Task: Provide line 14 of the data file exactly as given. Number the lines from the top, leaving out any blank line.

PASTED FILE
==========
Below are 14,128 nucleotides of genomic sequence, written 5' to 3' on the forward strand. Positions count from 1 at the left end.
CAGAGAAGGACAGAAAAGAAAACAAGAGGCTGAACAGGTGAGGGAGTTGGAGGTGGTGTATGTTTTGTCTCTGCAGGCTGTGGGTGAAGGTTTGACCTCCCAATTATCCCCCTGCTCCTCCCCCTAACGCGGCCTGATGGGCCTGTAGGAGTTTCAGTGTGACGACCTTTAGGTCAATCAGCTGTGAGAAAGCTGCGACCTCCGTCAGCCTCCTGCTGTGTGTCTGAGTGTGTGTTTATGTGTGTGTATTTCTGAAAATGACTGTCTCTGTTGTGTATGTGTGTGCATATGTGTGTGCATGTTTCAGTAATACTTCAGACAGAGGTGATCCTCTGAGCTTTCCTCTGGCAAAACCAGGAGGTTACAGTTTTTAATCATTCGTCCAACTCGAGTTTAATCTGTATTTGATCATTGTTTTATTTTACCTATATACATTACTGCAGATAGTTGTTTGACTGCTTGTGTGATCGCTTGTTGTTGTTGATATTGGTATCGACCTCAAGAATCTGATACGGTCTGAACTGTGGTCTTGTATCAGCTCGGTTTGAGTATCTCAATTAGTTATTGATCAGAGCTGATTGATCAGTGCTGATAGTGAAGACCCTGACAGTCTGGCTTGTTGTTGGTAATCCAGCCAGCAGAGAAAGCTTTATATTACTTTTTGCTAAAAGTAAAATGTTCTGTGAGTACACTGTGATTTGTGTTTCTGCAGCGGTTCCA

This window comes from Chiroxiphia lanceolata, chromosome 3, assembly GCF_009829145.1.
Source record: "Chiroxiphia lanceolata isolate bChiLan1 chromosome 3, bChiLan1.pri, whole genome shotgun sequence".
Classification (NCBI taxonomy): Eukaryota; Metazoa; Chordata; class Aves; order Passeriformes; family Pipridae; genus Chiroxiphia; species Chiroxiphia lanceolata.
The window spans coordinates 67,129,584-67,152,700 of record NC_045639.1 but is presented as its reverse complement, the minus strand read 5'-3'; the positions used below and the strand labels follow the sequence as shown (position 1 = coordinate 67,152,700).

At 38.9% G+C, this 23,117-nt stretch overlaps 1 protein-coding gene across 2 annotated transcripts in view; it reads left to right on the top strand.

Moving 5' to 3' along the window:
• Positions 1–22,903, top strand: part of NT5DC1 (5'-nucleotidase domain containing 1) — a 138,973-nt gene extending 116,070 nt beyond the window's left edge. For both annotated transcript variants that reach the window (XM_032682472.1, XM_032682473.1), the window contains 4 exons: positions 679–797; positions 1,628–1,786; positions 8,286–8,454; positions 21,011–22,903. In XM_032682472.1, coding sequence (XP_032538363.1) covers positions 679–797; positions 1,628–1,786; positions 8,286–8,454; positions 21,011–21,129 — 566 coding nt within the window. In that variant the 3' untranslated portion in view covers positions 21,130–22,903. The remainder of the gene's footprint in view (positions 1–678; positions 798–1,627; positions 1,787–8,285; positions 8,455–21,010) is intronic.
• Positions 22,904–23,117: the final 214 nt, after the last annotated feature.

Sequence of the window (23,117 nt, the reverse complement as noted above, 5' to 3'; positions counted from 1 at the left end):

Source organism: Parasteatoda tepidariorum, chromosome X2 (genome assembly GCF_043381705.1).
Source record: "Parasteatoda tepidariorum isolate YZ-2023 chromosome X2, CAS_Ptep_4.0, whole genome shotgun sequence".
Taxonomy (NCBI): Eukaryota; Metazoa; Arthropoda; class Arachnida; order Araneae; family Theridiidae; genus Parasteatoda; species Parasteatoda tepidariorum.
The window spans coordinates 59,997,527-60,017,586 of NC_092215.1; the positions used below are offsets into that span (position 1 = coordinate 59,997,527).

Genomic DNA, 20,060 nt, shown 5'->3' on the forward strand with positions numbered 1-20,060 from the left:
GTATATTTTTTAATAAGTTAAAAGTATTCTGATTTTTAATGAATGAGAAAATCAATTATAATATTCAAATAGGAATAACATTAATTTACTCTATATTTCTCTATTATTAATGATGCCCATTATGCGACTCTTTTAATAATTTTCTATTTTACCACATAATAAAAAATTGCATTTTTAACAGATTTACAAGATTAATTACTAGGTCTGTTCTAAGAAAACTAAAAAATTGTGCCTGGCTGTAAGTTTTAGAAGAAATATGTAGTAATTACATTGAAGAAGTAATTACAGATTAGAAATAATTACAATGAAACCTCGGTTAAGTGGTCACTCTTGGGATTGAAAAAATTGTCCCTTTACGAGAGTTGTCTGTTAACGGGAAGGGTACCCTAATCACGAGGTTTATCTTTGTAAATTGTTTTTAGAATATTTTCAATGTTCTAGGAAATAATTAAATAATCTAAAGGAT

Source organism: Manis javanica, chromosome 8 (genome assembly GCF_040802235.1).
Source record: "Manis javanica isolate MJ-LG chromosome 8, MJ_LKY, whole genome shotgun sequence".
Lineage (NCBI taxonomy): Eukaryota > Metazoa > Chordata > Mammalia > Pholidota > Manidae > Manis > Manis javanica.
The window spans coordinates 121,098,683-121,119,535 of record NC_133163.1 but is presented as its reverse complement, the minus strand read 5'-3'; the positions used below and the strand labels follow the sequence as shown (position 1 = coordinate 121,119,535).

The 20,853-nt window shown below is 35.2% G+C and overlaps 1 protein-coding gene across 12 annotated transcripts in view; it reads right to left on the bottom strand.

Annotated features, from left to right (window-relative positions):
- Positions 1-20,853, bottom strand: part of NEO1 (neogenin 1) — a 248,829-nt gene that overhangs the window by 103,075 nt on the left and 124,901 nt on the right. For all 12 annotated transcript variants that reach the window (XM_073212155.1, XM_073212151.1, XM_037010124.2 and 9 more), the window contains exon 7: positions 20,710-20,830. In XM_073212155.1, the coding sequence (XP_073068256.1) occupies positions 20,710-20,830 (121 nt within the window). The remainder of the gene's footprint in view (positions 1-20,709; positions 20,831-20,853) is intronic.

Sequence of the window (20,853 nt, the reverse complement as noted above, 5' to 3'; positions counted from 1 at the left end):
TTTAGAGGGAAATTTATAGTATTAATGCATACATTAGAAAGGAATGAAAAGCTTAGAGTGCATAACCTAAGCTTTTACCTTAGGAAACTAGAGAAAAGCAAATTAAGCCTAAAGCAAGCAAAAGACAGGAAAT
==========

Taxonomy (NCBI): Eukaryota; Metazoa; Arthropoda; class Arachnida; order Araneae; family Theridiidae; genus Parasteatoda; species Parasteatoda tepidariorum.